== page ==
The Scarlet & Black

The Independent Student News Site of Grinnell College

The Scarlet & Black

The Scarlet & Black

Feven Getachew
Feven Getachew
May 6, 2024
Michael Lozada
Michael Lozada
May 6, 2024
Nathan Hoffman
Nathan Hoffman
May 6, 2024
Harvey Wilhelm `24.
Harvey Wilhelm
May 6, 2024

Mollie Tibbetts remembered for her compassion, love of life

Mollie Tibbetts was found dead after more than a month of searching. Contributed Photo
Mollie Tibbetts was found dead after more than a month of searching. Contributed Photo
Mollie Tibbetts was found dead after more than a month of searching. Contributed Photo

By Seth Taylor

Whenever Mollie Tibbetts sensed someone was uneasy, she was there to help.

When children would come to the Grinnell Regional Medical Center’s day camp the new environment would sometimes intimidate them, and Tibbetts always made an effort to make them feel at home.

“She was always one that noticed that and kind of pulled them in and helped them feel comfortable,” said Chad Nath, director of the day camp.

“Goofiness, silliness, and not taking herself so serious[ly] and realizing that it should be about having fun and enjoying what you do.” That was Tibbetts’ creed, according to Nath.

Mollie Tibbetts went missing in Brooklyn, Iowa, where she lived, after going for a run on the night of July 18. The subsequent search attracted national attention and support; the reward fund set up for Tibbetts’ safe return exceeded $380,000, and the Des Moines Register reported that Rob Tibbetts — Mollie Tibbetts’ father — received messages of support from as far as Indonesia.

But on Aug. 23, more than a month after her disappearance, Tibbetts’ body was discovered in rural Poweshiek County. Her death has been ruled a homicide, and Christhian Rivera has been charged with her murder.

This Sunday more than a thousand people packed the gymnasium at Brooklyn-Guernsey-Malcolm Jr.-Sr. High School, where Tibbetts graduated in 2017, for her funeral, where her family and friends told her story.

Tibbetts, a 20-year-old student at the University of Iowa, was originally from California, according to Nath. In high school, she ran cross-country, acted in school plays and was invited to perform at the Iowa All-State Speech competition three years in a row.

At the University of Iowa Tibbetts majored in psychology and planned to become a child psychologist specializing in mental health issues, something Nath believes she would have excelled at. Also at the University, Tibbetts participated in a Rape Victim Advocacy Program and the Dance Marathon, according to The Daily Iowan. The Dance Marathon raises money for youth cancer patients and their families, which goes to the University of Iowa Stead Family Children’s Hospital. At her funeral, Tibbetts’ family asked that attendants make donations to the Children’s Hospital in lieu of flowers.

Jake Tibbetts, Mollie Tibbetts’ brother, rejected the portrayal of his sister as the perfect all-American girl, reported The Cedar Rapids Gazette. “Mollie was not perfect. She was the first to tell you about her imperfections.”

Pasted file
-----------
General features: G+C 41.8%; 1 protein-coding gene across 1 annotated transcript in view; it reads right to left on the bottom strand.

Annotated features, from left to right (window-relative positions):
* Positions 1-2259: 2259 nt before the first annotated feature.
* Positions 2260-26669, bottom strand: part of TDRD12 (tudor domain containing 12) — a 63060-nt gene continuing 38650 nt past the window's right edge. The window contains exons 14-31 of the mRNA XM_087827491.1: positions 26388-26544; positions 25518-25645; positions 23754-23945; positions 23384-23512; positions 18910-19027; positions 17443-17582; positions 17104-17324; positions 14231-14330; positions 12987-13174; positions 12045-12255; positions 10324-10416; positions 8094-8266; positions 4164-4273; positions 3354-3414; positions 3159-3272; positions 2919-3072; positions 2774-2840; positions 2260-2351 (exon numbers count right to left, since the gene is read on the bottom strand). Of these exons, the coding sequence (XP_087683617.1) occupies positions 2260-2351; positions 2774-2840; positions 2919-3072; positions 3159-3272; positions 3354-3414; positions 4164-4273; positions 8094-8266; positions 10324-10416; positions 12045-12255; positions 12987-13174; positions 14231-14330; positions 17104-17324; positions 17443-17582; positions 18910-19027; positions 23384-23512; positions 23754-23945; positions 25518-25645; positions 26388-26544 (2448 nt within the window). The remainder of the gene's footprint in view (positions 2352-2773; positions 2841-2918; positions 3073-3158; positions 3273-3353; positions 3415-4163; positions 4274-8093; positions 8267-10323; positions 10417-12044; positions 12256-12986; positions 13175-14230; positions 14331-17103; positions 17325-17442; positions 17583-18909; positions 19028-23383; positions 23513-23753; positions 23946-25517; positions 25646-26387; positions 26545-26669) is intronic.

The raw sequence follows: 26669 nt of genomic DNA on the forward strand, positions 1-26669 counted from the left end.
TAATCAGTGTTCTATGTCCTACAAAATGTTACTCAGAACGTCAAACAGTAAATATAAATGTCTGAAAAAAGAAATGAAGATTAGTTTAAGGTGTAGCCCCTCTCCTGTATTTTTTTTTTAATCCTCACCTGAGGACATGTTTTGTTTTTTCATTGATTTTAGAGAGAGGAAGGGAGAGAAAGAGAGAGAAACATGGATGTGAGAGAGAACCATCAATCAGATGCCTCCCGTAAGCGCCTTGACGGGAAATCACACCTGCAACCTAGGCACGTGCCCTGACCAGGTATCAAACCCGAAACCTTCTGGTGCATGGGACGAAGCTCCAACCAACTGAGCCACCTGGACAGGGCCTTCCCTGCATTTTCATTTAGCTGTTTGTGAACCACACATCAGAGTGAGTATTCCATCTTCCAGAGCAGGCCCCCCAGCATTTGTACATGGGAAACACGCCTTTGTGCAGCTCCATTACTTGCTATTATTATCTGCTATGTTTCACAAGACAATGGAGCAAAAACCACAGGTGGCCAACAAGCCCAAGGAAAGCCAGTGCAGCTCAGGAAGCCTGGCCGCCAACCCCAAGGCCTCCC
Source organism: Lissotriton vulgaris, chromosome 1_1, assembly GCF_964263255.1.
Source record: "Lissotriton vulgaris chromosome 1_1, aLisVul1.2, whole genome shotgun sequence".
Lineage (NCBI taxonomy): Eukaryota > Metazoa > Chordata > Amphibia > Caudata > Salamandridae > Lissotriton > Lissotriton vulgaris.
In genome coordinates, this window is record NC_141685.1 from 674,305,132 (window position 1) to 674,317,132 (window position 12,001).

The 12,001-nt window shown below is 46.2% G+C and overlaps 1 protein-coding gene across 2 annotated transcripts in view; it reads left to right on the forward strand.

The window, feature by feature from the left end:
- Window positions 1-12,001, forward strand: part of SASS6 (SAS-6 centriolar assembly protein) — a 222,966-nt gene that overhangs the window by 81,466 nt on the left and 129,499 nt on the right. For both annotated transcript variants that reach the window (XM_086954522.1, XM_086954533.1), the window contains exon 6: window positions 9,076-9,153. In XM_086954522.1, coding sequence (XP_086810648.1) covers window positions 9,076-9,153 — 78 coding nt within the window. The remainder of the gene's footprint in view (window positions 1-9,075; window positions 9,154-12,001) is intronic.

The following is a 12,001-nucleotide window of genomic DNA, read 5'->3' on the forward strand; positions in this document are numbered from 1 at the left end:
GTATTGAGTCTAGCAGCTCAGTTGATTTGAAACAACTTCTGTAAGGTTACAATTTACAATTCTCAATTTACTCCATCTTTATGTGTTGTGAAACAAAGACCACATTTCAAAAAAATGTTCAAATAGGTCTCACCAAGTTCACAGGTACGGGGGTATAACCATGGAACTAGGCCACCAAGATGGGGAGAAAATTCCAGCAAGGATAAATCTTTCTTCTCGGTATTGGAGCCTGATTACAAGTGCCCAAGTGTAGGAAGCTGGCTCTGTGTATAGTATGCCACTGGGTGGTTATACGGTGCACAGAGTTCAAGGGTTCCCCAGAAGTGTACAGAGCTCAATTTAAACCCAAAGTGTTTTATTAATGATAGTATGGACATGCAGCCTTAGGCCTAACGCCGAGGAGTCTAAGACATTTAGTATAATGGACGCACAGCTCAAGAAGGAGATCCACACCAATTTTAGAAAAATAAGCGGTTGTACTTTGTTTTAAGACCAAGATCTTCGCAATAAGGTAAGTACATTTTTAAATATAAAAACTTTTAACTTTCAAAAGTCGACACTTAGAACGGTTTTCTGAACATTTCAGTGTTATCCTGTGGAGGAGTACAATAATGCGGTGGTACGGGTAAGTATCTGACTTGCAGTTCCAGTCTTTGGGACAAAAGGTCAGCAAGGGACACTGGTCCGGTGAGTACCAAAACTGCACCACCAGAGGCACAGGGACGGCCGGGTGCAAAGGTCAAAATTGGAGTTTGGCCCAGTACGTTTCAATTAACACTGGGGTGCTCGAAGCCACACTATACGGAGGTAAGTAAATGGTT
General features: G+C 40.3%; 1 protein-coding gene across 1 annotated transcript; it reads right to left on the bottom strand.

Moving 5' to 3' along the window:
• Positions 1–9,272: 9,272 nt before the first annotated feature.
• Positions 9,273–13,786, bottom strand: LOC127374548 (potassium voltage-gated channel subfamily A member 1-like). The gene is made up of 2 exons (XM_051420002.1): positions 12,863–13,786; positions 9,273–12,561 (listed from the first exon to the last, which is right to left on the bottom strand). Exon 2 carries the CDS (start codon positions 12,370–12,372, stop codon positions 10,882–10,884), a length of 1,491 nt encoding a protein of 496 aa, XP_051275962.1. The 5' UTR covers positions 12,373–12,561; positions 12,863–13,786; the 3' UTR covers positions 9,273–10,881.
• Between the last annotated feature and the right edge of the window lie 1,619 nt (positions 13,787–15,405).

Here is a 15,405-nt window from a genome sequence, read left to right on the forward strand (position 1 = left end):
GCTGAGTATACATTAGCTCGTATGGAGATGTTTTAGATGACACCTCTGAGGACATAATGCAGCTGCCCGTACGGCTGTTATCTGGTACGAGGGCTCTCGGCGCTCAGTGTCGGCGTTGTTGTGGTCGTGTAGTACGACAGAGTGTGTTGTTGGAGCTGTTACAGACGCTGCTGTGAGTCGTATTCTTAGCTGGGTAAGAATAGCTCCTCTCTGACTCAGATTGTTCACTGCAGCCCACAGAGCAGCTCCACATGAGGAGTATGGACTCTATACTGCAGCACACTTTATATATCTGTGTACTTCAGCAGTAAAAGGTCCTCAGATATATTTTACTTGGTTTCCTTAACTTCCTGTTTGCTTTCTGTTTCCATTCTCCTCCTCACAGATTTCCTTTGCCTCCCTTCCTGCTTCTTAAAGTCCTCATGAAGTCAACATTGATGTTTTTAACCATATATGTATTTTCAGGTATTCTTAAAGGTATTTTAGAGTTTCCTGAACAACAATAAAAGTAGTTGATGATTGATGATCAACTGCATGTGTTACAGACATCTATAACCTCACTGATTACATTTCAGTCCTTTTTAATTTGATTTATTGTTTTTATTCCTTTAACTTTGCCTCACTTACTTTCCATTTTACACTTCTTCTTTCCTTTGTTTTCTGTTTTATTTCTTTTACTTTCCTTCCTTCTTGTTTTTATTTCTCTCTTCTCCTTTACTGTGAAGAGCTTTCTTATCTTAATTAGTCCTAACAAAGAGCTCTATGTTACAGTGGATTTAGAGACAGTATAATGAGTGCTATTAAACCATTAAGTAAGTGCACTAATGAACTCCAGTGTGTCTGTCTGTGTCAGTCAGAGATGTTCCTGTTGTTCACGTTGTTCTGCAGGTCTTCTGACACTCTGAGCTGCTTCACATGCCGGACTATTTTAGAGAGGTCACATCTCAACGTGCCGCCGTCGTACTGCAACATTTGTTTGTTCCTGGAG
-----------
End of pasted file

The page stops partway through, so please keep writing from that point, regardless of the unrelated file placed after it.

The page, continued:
On social media, Tibbetts was open about her struggles with self-confidence and her own weight. She was supportive of others in their own struggles, too, quoting Brad Meltzer across social media: “Everyone you meet is fighting a battle you know nothing about. Be kind. Always.” She was politically engaged as well, telling her Twitter followers to “Care as much about changing our country … as you did about the Snapchat update.”

For the past two summers Tibbetts worked in Grinnell at the summer day camp, where Nath got  to know her.

“She was very approachable. She worked well one-on-one with children,” said Nath. “She was just a fun-loving young lady. People with a positive attitude — people are drawn to them. So obviously the children enjoyed working with her, being around her, seeing her goofiness,” Nath said.

Tibbetts would often sing and dance completely impromptu — to the children’s delight — and sometimes the children would even join her. When Nath would tell stories Tibbetts would be one of the staff members acting out the parts.

When Tibbetts was missing, her father came to visit the day camp and he and Nath shared stories about the terrible jokes they used to tell and Tibbetts’ reaction to them. “She always used to say, ‘Oh, that’s another dad joke!’” Nath said. But to her father, Tibbetts would call them “Chad Jokes.”

“She had a sense of humor that would really draw people in,” Nath said, smiling.

“Mollie loved life,” her family wrote in her obituary. “Her passion for it radiated from those beautiful brown eyes and the smile that she was so quick to share with everyone she met.” That love of life is something that Nath believes Tibbetts would want everyone to continue carrying with them even now.

“She would want everybody to basically enjoy themselves right now. She wouldn’t want anyone to … be in sorrow. That’s not how she lived her life,” said Nath. “You live everyday as if it’s your last, and [Tibbetts’ death] affirms that,” Nath said.

In a statement to the public, the Tibbetts family asked for privacy and thanked everyone for their support.

“Thank you for the outpouring of love and support that has been shared in Mollie’s name,” they said. “We remain forever grateful.”

View Comments (1)
More to Discover
Donate to The Scarlet & Black
Our Goal

Comments (1)

All The Scarlet & Black Picks Reader Picks Sort: Newest

Your email address will not be published. Required fields are marked *

  • J

    Jean DonaldsonSep 1, 2018 at 1:30 pm

    Thanks. This article told me more about the person Mollie Tibbetts was than six weeks of news reporting. It managed to turn her tragedy into an inspiration.